In past posts I’ve written about the importance of securing the best auction donation from an author. Perhaps the most thorough post was from 2012, “Careful! Donations from book authors could be your next live *or* silent auction item.”
For instance, signed books are OK, but they are common. We tend to sell a collection of signed books in a silent auction.
But if you secure something more juicy, we sell it in the live auction for thousands of dollars more.
One of the several examples I suggested in the post was to ask if the author would write a winning bidder’s name into his or her next book.
I’ve sold many of these donations.
As recently as last summer, a murder mystery writer in Martha’s Vineyard, MA offered to write the winning bidder’s name into his next book. “No guarantees,” he told me during the reception, “the winning bidder might end up dead in my book.”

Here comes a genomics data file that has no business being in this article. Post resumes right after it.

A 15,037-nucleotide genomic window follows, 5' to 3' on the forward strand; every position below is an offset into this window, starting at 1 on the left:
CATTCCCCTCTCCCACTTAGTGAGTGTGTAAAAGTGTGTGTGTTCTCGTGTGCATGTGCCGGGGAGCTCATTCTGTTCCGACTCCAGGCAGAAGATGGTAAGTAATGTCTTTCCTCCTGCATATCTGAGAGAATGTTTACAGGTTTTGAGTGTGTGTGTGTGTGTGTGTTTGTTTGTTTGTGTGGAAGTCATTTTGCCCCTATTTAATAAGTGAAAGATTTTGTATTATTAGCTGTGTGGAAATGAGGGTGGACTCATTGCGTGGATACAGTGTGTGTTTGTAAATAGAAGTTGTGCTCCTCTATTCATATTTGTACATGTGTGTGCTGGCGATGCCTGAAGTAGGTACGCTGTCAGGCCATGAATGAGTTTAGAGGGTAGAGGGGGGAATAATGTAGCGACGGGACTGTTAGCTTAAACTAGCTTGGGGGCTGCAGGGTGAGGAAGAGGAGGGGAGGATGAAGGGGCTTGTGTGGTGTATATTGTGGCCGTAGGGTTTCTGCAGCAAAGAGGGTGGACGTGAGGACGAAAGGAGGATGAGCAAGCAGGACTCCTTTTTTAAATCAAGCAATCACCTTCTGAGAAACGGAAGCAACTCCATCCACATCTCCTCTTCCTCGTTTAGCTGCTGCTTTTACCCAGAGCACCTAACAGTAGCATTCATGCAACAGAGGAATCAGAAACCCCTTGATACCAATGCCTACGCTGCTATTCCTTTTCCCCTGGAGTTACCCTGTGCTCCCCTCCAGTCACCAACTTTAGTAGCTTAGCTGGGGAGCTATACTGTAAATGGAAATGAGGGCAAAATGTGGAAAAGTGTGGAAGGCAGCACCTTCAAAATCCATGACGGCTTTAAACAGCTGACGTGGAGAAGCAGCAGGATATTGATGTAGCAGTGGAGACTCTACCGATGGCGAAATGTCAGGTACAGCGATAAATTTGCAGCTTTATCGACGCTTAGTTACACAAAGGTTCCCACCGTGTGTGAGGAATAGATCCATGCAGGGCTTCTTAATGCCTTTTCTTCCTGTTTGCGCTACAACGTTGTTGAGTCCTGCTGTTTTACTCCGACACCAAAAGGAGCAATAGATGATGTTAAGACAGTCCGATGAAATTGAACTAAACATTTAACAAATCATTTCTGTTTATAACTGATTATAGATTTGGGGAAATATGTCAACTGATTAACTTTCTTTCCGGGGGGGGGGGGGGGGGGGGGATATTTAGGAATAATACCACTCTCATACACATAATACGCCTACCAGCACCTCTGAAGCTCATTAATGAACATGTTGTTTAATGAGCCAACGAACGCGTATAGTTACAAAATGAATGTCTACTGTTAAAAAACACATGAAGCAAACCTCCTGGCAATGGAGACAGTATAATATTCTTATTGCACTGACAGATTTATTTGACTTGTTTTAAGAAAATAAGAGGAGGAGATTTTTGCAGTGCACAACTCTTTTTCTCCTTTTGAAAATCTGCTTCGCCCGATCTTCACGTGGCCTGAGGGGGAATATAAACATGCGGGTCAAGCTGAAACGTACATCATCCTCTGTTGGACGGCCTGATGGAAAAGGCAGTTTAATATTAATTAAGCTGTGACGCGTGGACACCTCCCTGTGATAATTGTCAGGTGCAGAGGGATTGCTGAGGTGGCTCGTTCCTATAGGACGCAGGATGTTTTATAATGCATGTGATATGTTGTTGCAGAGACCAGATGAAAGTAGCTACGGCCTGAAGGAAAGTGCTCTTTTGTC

The nonprofit combined it with some other elements and the package sold for $2750.
(It was a solid price, but it wasn’t quite popular enough to make it into my just-released 2017 Auction Item Guide, “The Best Items Gleaned in 2017.” You can read what items were included in the latest Guide.)
Though I’ve sold these donations regularly, I’ve never seen the end result.
That is to say, I’ve never actually read a winning bidder’s name in a book.
This past weekend, my team member Iris showed me “The Cuban Affair” by Nelson DeMille. The book was published in 2017.
At the end of the novel was an acknowledgement of six different winning bidders from fundraising auctions who had paid to have their name in the book. (See photo.)
Congratulations to the various auction committees who secured such a great donation!
Have you sold this item in your auction?
- If so, how much did the item bring?
- And were you able to track down the book after it was released, sharing the result on your Facebook page or newsletter?
If so, share details in the comments section below.